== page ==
On the go? Listen to our blog instead of reading it.
By Reuben Brody for Just Mind
It’s 7:00 AM. Your alarm is alerting you that you need to get out of bed. But you’re not feeling it. You drag yourself to the bathroom. The light is bright. You wash, brush teeth, brush hair, and deodorize. You look back at your bed; it beckons. Static builds at the thought of driving to work. You press onward.
What’s the source of the sadness? Don’t know. Just feeling it. What’s the source of the anxiety? The news, the to-do list, the nagging feeling that you should be further along in life, that you’re behind. Yet, you press onward.
You talk to your therapist about these feelings, and that helps, but they still materialize unexpectedly like a summer thunderstorm. But there’s a silver lining in those clouds. It’s that everybody hurts.
You know that lyric: Everybody Hurts. REM sang it to as a reminder that we all feel this way from time to time. Life may seem meaningless and that we’re alone; however, art reminds us otherwise and that sometimes we all feel this.
That’s the point of the blues, a musical tradition so strong that it spawned the separate genres of jazz, rock and roll and hip hop. The blues started during the Jim Crow era, when former slaves toiled for peanuts in oppressive southern fields. Troubadours would visit the fields and play music to soothe the workers, and then later that night those musicians would rock the juke joints, where people would dance and experience joy as a community.
This community experience is very important to mollifying depressed feelings. Depression, as Ugo Uchi noted in Psychology Today, is, in part, a form of cognitive dissonance, a denial of one’s own feelings. By repressing your emotions you build static. By allowing yourself to acknowledge your feelings, you can better relate to others. In this regard, music, film, and art are two-way bridges, connecting you to yourself and others.
Blues singers harp about losing love, money troubles, jealousy and basically the entire gamut of human experiences. One could come away feeling like they don’t have it as bad as the singer. Another may feel shame because their troubles are so small in comparison.
That is a trap. No one should feel ashamed. At a recent KCRW taping, Sofi Tukker sang, “Shame, you kill my spirit and you’re useless.” In an interview with Jason Bently Sophie said that she wrote the lyrics because her and her friends are always trying to keep shame from allowing them to express how they feel. Tucker backed her up, noting that they’ve received notes and comments from fans that that lyric lifted them from dark thoughts. He went on to say that they felt so lucky to connect with people around the world this way, proving the universality of our emotions, our need to connect and how music can help us with this.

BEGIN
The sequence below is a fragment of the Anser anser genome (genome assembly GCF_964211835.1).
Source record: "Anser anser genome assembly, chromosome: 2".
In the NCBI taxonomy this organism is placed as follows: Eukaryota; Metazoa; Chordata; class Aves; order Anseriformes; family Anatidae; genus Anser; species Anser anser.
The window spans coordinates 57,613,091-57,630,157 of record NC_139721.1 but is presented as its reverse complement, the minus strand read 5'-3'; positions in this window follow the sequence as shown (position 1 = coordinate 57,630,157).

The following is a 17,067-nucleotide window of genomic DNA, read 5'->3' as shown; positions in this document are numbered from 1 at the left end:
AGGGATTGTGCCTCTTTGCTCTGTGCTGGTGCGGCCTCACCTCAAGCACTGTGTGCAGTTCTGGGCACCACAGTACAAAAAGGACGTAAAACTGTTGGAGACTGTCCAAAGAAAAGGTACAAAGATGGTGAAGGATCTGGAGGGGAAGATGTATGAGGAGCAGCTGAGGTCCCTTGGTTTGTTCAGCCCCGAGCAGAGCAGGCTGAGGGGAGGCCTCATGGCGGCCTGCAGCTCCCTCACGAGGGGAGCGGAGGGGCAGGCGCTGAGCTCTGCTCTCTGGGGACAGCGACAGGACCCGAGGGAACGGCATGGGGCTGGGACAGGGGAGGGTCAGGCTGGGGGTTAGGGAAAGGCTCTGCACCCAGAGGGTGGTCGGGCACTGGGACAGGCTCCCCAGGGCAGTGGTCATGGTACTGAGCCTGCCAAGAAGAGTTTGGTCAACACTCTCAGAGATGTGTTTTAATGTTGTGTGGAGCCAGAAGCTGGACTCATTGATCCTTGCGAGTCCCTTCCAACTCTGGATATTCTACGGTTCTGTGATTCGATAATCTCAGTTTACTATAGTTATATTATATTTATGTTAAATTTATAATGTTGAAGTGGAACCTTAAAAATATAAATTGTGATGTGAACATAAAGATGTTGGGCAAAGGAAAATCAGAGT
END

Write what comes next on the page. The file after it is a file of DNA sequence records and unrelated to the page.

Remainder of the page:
Our ability to walk in someone else’s shoes, as Atticus Finch famously says in To Kill A Mockingbird, is the hallmark of empathy. Neurologically, we are programmed to do this, and it benefits us in making us feel connected as well as allowing us to cooperate with one another. Yuval Noah Harrari points out in Sapiens that our ability to cooperate and create fictions with our imaginations is why humans evolved to where we are today.
We can create new realities as a result of this, and we can make it interesting and entertaining. So next time you’re feeling the blues, press play, listen to some music you love, go dancing, watch a movie or visit a gallery. And marvel at our capacity to express ourselves and be there for each other. Because you are not alone.
If you enjoyed this blog post, you can also read What Does Music Do to the Brain? and So Much Commotion Over Emotions. Additionally, if you or anyone you know is having trouble with anxiety or depression, you can contact us to make a counseling appointment. You can also check out anxiety counseling and depression counseling on our dedicated pages for more information and for some great resources.